Review by Ian Keogh
Moby Dick is a notoriously difficult novel to adapt, as among the drama of a 19th century ship’s captain and his obsessive grudge against a whale, author Herman Melville included numerous diversions into factual explanation of whaling techniques and knowledge. They’re fascinating, but usually missing from any adaptation, so Marvel’s back cover claim of this being “faithful” coupled with writer Roy Thomas’s reputation for diligence therefore raises hopes of something different. However, understandably, Thomas’ own introduction notes he concentrates on the drama alone.
Even with most explanations of whaling lore, history and process missing, Moby Dick is a powerful story, still exotic and fascinating, and Thomas transfers that. He brings out the essential dramatic moments, such as Melville concealing the revelation of important cast members and artist Pascal Alixe creates interesting visual depictions of them, particularly the tormented Captain Ahab. Alixe’s version eventually becomes the raging monomaniac, but begins as an almost handsome man despite his scars, with some nobility. Alixe isn’t as strong with the Pequod, the boat on which almost all the story takes place. It’s a very rare shot where he illustrates anything other than men in close-up with a brown background, some rope and a barrel indicating the boat, and this is a failing.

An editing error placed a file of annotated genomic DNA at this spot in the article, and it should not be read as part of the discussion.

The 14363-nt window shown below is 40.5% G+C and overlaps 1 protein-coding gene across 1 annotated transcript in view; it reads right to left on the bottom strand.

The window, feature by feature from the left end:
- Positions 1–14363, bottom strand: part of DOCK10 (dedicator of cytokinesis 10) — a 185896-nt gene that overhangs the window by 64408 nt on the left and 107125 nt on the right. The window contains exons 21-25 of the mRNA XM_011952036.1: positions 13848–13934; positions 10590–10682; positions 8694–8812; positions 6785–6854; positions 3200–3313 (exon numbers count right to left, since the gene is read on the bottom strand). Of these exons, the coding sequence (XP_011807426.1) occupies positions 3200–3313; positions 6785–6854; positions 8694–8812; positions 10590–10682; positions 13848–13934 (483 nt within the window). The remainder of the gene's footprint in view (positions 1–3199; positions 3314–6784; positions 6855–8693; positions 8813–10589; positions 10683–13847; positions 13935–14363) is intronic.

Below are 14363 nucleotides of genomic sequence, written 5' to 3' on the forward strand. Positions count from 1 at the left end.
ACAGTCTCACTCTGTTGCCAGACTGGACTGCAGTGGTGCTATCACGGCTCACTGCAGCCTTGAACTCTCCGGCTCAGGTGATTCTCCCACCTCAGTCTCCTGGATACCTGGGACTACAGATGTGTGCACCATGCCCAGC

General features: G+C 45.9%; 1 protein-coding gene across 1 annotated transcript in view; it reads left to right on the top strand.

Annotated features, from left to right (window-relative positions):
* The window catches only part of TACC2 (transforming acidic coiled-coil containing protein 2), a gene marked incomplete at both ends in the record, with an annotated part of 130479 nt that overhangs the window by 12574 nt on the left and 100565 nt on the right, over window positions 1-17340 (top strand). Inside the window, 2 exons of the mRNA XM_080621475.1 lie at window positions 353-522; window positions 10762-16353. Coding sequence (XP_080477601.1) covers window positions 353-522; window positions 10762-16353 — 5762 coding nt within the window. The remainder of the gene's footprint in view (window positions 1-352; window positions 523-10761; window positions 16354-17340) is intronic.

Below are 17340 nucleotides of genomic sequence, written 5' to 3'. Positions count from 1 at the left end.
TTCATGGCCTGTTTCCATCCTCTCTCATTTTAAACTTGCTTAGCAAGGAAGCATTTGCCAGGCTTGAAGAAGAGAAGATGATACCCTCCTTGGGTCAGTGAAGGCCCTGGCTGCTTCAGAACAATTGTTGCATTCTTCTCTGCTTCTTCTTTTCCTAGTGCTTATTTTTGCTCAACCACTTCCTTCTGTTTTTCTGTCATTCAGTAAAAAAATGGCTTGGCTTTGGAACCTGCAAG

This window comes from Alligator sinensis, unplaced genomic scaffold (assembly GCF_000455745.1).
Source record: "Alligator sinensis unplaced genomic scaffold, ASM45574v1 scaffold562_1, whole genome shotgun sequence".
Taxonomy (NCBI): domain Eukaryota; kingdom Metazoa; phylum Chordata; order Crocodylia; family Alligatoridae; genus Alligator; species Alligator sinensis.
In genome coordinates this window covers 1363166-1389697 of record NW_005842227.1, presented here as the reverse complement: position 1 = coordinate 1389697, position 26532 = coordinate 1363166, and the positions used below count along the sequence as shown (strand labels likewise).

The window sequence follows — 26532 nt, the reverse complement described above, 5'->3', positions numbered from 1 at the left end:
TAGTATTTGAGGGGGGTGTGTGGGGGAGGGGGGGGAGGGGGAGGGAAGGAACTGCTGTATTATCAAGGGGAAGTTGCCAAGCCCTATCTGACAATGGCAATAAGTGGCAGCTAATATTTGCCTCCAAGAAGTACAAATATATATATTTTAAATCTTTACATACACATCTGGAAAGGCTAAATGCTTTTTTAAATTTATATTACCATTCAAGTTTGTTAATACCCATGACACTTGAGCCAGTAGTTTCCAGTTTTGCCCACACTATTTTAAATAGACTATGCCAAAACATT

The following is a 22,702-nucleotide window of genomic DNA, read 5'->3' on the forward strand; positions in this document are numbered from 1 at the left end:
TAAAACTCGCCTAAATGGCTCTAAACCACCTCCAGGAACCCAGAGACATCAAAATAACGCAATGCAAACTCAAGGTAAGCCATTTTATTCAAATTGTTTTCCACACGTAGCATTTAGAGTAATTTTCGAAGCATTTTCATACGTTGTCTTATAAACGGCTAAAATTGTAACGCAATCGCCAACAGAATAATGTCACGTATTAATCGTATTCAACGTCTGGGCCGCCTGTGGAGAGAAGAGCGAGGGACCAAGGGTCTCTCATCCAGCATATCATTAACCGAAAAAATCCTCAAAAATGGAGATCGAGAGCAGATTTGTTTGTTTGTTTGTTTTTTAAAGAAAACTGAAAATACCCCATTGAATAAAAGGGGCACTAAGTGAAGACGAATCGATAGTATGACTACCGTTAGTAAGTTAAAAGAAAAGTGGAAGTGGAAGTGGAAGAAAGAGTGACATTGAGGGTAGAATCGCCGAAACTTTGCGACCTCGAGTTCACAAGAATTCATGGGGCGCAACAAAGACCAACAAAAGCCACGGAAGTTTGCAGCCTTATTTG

While the narrative voice is the young shipman Ishmael, the story is increasingly that of Ahab as Ishmael witnesses his quest for revenge on the white whale that once bit off his leg, increasingly endangering the crew to satisfy his bloodlust. Along the way Thomas manages to incorporate snippets of the whaling information Melville supplied, and after the story he supplies a glossary of 19th century terms used, which is certainly preferable to modernising the language. His captions give the events the necessary dramatic impetus, and his introduction notes some occasions where working in a different medium made it necessary to tinker. It’s sympathetically handled.
However, much of Thomas’ good work is undone by the art. His introduction mentions the difficulty for Alixe in keeping to scale while contrasting ordinary humans with a whale. After reading Moby Dick it comes across as getting the excuses in early. Melville emphasises what a dangerous enterprise 19th century whaling was, how even a large ship may as well be a matchstick in stormy seas, yet there’s barely a visual indication of scale throughout, not even in the final chase scenes. Alixe has his preferred view and sticks as resolutely to it as Ahab does to his real mission. The sample art showing a rowboat full of men alone in the vastness of the sea is a missed opportunity, and there are plenty of others where the view cries out for distance. At best it’s a complete lack of understanding, and at worst it’s idle.
It leaves this Moby Dick adaptation fatally compromised, presenting the plot, but not the soul.